ISTANBUL (AP) – The trial against prominent Turkish civil rights figure Osman Kavala resumed yesterday – the 1,539th day of his pre-trial detention – without his participation.
The hearing is taking place as a January 19 Council of Europe deadline that could trigger infringement procedures looms. The European Court of Human Rights ruled in 2019 that Kavala’s rights had been violated and ordered his release. But Turkey has repeatedly refused to do so, most recently in a hearing in late December.
Philanthropist Kavala, who is in Silivri prison on the outskirts of Istanbul, said in October he would no longer attend the trial via videoconference because he no longer had faith that he will receive a free trial.
Kavala, 64, is accused of financing nationwide anti-government protests in 2013 and helping orchestrate a coup attempt three years later.
He denies the charges, which carry a life sentence without parole.
He was acquitted in February 2020 of charges in connection with the 2013 Gezi Park protests. As supporters awaited his release, Kavala was re-arrested on new charges.
The acquittal was later overturned and linked to charges relating to the 2016 coup attempt.
That trial is now part of a merged case involving 51 other defendants, including fans of the Besiktas soccer club who were acquitted six years ago of charges related to the Gezi protests before that decision also was overturned.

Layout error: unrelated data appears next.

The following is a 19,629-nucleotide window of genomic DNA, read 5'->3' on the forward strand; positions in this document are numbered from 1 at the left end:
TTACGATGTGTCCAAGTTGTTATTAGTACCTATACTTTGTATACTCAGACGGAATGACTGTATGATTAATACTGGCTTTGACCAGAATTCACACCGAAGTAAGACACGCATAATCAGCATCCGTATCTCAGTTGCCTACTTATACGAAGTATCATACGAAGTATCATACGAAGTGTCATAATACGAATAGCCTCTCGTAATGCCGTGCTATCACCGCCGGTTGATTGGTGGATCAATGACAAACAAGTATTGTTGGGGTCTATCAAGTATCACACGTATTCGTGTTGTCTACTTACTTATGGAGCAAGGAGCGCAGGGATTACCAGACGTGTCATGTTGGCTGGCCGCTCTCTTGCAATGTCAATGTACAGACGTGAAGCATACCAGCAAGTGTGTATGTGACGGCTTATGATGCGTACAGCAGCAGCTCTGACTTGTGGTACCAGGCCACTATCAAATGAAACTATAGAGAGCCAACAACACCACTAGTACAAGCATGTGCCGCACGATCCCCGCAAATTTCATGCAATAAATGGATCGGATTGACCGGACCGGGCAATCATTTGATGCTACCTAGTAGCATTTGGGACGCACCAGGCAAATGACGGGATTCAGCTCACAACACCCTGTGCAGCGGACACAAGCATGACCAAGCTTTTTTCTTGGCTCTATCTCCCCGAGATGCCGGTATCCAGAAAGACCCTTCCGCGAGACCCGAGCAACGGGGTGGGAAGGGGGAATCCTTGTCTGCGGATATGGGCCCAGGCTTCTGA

Taksim Solidarity, a group defending the small Gezi Park in central Istanbul, said ahead of the hearing the peaceful 2013 protests based on constitutional rights and demanding democracy, could not be tarnished through the judiciary.
Recently, Kavala’s case also caused a diplomatic crisis between Turkey and 10 Western countries, including the United States (US), France and Germany, after they called for his release.
Turkish President Recep Tayyip Erdogan openly disdains Kavala, accusing him of being the “Turkish leg” of billionaire US philanthropist George Soros, whom Erdogan alleges has been behind insurrections in many countries. He threatened to kick out Western envoys in October for meddling in Turkey’s internal affairs.
The European Court of Human Rights’ 2019 decision said Kavala’s imprisonment aimed to silence him and other human rights defenders and was not supported by evidence of an offense.
The Council of Europe, a 47-member bloc that upholds human rights, notified Turkey in December that it intended to refer the case to the court to determine whether Turkey refused to abide by final judgments, which are binding.
It called on Turkey to release Kavala immediately and conclude the criminal procedures without delay. It asked Turkey to submit its views by January 19.